Cover Art Types - More Details?

Is there more information on how the Cover Art Types are intended to work? Some are obvious, but others such as Track leave me curious. For example, is there a way to associate the image of type TRACK with a specific track? - perhaps the comment field? Just guessing though and wondering if this is described anywhere else…

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The types are documented at Cover Art / Types - MusicBrainz

No, that’s currently not possible. But it’s quite common to set the comment to “track N” for these images.


yes, referenced in the question. looking for more info / thoughts

That was my assumption. Are there any examples? and the larger question is there any more documentation of the thoughts behind the types?

Here are some examples:

What exactly do you miss or find unclear in the above documentation?


Thanks for the examples for tracks. I had never seen it in-use. I have seen a similar approach to images for booklets. Both are not documented on the Cover Art Types page or in the How to add cover art. It would be helpful if they were. It makes me wonder what else I should know and that is mentioned somewhere elsewhere. When writing a script (to name files), it would be more helpful if these were more rigorously defined with a set format etc. (I’m happy to help update the documentation pages)

Other items that cone to mind:

  • The reliance on ordering of images

  • Are multiple images of some types not allowed (e.g. Front). Which are, may seem obvious, but I saw a release this week with multiple Fronts.

  • The design philosophy is also missing. Perhaps the page defining the types is not the place, but design questions come to mind such as:

  • was the list designed to be compatible with foobar2000 and/or id3.

  • why are there no types for the front and back of a booklet that would make it easy to classify those images explicitly. (The description for BACK) says it is not to be used for the back of the booklet). If there is a reason, it would be useful to know before I propose them.

Many places now record these decisions by writing Architectural Decision Records (ADR) which document the decision and the reasoning including alternative approaches considered but rejected . Has MB considered using these?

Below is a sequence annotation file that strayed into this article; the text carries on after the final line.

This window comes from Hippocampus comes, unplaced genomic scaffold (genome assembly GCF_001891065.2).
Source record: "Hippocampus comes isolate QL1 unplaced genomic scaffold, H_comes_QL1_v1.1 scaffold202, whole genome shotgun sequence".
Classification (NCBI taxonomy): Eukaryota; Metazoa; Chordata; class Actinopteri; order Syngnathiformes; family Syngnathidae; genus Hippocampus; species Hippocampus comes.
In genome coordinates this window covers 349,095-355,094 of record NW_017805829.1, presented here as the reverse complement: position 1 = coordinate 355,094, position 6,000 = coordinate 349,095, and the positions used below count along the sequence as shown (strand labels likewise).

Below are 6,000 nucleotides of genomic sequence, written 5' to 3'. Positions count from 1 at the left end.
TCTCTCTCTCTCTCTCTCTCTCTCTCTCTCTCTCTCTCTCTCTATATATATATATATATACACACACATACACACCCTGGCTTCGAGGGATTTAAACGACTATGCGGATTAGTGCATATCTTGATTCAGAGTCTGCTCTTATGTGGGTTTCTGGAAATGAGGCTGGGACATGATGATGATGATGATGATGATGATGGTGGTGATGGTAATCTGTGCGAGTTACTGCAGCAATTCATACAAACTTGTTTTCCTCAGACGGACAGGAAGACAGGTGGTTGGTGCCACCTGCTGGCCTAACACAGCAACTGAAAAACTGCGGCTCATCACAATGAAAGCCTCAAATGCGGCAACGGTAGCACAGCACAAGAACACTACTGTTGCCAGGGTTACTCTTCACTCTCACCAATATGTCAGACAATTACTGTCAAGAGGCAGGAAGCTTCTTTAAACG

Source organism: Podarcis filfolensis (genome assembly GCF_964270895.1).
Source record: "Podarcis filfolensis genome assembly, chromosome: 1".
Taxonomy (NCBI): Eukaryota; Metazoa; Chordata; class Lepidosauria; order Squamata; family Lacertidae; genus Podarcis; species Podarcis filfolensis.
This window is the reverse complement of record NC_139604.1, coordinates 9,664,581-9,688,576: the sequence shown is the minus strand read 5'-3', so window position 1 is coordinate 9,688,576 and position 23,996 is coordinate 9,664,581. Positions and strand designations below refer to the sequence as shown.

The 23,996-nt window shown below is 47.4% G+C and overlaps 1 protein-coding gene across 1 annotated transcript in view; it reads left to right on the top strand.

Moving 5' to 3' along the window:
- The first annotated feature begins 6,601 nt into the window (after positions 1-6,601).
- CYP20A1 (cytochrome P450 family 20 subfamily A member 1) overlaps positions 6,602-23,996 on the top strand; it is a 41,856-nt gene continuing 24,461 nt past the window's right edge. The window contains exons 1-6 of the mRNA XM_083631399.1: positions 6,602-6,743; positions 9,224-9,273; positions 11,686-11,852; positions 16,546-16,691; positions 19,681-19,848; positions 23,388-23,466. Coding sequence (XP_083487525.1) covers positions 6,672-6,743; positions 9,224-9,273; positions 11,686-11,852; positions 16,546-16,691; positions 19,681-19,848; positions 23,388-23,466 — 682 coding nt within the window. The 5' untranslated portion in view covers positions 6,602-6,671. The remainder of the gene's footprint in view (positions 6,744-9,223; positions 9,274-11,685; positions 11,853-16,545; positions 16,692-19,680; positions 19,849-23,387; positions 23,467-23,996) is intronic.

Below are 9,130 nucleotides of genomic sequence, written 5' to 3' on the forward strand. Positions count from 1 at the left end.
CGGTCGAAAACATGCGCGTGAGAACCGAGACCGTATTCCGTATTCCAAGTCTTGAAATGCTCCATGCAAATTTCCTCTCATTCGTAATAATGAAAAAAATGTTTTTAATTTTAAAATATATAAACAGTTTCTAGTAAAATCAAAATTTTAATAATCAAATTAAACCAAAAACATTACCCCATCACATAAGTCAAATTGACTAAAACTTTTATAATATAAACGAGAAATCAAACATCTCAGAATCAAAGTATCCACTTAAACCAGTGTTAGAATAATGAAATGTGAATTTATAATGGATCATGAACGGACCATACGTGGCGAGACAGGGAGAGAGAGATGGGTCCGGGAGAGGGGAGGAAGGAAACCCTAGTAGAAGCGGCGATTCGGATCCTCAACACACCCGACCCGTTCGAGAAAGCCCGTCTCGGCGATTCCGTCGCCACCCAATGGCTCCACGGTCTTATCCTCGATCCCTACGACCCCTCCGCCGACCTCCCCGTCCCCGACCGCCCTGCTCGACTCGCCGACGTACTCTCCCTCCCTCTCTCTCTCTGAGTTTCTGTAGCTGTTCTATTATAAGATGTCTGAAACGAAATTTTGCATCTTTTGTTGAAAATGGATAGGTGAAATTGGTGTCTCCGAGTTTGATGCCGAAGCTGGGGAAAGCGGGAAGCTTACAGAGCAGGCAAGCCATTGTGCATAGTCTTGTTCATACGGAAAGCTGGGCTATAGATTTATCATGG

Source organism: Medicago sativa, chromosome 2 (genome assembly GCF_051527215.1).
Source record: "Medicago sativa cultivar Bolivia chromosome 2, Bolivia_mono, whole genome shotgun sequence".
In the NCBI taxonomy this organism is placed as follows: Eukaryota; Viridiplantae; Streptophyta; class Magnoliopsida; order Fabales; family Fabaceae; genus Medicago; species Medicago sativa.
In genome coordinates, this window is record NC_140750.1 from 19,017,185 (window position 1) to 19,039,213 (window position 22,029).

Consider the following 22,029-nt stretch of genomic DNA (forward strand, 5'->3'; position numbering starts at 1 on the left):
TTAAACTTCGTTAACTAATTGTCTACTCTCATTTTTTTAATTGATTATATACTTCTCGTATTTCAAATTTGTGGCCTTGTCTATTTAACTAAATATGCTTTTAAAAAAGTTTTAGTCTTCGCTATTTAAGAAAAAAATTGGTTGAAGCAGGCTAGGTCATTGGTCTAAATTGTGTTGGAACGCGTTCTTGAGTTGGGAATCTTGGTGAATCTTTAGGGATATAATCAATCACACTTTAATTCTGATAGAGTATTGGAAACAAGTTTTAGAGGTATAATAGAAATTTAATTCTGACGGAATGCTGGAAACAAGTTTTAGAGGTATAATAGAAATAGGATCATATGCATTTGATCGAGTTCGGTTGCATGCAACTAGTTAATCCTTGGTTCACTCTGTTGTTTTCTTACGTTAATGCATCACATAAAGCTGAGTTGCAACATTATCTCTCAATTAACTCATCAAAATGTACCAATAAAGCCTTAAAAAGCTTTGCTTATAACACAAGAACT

It is needed when we want to show the booklet front cover only (if it is visible from the outside packaging, of course) but also we want to show the full packaging front, including hype sticker and obi.

Front and back are for front and back of the packaging, of what you can see on the outside.

Often the booklet front cover is actually visible on the outside packaging front, so we can set it as booklet+front in this case.

Usually, booklet back cover is not visible from the packaging outside back side, so we should not set it as back.

It’s a case by case, of course.

Do you have an example link?


The images in MB are aimed at identification. So it is expected a human is looking at these first. Just also helps to have convenient types for a machine reading. It is not designed for tagging, it is just a darn good resource for taggers.

Book page order is pretty well respected in MB. I would say 98% of the time you’ll find the pages in the correct order. You’ll just get caught out when there are multiple booklets in one release.

Re: back. This is not about English Language. It is purely what you see on the “back” of the complete package in hand. A back of a CD, or back of a book, or back of a tray don’t count. Same with “Spine” - that is only the external spine. There are many places in the MB world where language gets a very specified meaning. (See also “Recording”)

One place you see this bent is boxsets. Technically a boxset can have multiple fronts and backs. If you have a box with five CDs inside in separate jewel cases this is a rare example of multiple fronts and backs. Mainly due to having multiple packages you can hold in hand.

And then you have the boxset with 20 CDs, each with their own separate booklets… :rofl: :upside_down_face:

But even then, if someone has spent the time to upload the art, they usually spend the time setting the order in a clear way. And commenting each piece of art.